Does it matter? The scientific and political impact of Burt's work
N. J. MACKINTOSH
UNTIL THE SAGA of Burt's possible fraud began to unfold, the most celebrated, and least equivocal, case of British scientific fraud in the twentieth century was the Piltdown Man hoax. The fragments of skull, jawbone, and teeth discovered by Charles Dawson at Piltdown in Sussex between 1908 and 1915 appeared to provide evidence of the missing link between ape and human required by the theory of evolution. The hoax was extraordinarily successful, for it was not until 1953 that Piltdown Man was formally declared to be a fake, the jawbone that of a modern ape, the skull and teeth human (the latter filed down). But the chief measure of the forgery's success was that it led so many British (and other) anthropologists down the wrong path for some 30-40 years. If early hominids had really developed a modern size brain while still retaining many ape-like features (the reverse of the truth as we now understand it), then, for example, the australopithecine fossils discovered in South Africa by Raymond Dart and Robert Broom in the 1920s and 1930s could have had nothing to do with the story of human evolution.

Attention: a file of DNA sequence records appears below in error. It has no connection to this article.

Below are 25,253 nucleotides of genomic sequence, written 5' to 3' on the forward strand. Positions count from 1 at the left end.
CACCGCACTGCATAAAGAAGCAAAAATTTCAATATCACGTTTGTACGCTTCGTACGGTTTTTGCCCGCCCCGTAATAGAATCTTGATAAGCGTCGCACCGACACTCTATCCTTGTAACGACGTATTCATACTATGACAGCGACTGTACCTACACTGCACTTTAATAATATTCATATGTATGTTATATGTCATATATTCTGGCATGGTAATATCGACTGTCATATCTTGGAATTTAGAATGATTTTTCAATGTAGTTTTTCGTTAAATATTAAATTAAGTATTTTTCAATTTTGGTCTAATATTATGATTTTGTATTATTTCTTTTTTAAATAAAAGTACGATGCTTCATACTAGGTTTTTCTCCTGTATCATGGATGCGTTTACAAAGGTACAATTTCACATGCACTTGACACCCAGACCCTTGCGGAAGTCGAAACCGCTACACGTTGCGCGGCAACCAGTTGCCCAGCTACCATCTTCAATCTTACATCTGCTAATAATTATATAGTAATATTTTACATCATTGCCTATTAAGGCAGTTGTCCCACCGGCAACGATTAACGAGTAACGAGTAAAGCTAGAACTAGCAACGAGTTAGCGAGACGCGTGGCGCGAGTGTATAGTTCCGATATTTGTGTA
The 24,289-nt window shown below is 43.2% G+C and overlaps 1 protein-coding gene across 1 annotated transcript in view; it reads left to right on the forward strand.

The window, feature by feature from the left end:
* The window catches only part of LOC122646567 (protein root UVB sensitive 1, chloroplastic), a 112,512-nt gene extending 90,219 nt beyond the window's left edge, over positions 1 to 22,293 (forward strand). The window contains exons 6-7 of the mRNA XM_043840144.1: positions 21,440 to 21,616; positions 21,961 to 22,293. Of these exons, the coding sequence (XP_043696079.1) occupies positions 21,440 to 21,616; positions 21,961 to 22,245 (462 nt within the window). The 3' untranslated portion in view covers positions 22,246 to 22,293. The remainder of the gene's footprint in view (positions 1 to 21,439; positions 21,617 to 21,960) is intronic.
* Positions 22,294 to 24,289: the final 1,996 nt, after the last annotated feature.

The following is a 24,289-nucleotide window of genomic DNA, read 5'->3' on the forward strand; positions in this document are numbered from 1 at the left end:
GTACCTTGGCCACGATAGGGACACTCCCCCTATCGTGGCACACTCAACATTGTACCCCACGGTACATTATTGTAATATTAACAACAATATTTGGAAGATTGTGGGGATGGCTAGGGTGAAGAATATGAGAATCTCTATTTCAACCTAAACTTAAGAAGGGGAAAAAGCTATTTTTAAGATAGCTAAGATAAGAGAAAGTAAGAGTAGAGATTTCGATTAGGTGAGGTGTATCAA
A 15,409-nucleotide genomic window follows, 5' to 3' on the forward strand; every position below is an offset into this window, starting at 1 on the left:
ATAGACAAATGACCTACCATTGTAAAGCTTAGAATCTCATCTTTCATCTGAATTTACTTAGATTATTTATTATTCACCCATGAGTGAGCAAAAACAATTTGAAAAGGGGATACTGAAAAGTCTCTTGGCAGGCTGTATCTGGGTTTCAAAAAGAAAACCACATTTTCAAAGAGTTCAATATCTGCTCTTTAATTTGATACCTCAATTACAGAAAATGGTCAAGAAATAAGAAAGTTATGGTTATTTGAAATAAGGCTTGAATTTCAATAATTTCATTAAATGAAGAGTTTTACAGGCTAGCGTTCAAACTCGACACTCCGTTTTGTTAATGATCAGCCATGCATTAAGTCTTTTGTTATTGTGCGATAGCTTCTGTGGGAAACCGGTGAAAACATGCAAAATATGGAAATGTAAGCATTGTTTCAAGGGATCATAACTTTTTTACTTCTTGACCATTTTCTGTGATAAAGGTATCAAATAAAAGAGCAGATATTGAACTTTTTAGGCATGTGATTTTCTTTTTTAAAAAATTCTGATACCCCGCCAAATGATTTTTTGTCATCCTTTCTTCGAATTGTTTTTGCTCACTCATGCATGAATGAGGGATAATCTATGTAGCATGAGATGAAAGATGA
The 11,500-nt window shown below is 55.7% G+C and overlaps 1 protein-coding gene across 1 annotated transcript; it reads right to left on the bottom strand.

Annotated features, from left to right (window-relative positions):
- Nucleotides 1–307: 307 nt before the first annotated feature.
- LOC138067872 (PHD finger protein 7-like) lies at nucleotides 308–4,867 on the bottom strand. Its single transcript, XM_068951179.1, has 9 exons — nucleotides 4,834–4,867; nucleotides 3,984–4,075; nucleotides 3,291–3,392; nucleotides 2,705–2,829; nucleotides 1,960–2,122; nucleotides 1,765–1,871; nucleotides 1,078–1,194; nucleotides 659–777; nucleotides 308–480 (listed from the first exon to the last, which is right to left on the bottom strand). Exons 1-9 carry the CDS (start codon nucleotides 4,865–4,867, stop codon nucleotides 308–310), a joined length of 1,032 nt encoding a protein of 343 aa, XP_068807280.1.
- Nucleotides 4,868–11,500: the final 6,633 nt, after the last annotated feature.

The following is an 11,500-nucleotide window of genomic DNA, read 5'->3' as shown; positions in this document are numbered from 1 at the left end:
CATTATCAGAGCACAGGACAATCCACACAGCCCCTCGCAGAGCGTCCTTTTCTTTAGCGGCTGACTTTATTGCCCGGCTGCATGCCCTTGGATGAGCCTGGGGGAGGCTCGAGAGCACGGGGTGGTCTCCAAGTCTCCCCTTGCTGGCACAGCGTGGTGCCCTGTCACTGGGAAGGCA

Is there any parallel here with the case of Cyril Burt? Did the (possibly false) data he published affect the course of science? Even if we give Burt the benefit of every possible doubt, it is no longer possible to accept at their face value the data presented in his later papers (e.g. Burt 1961, 1966, 1969). Giving him that benefit would mean accepting that he or his assistants did actually collect some information about the IQ scores of 53 pairs of separated MZ twins, of some 1000-2000 fathers and their sons, and of successive generations of London schoolchildren between 1914 and 1965. But his accounts of these data are so woefully inadequate and riddled with error, and some of the data must be based on such grossly inadequate methods, that no reliance can be placed on the numbers he presents. They are, indeed, as Kamin said they were, not worthy of our current scientific attention. But they were, of course, widely accepted, and figured prominently in numerous books and reviews. Arthur Jensen, in words he must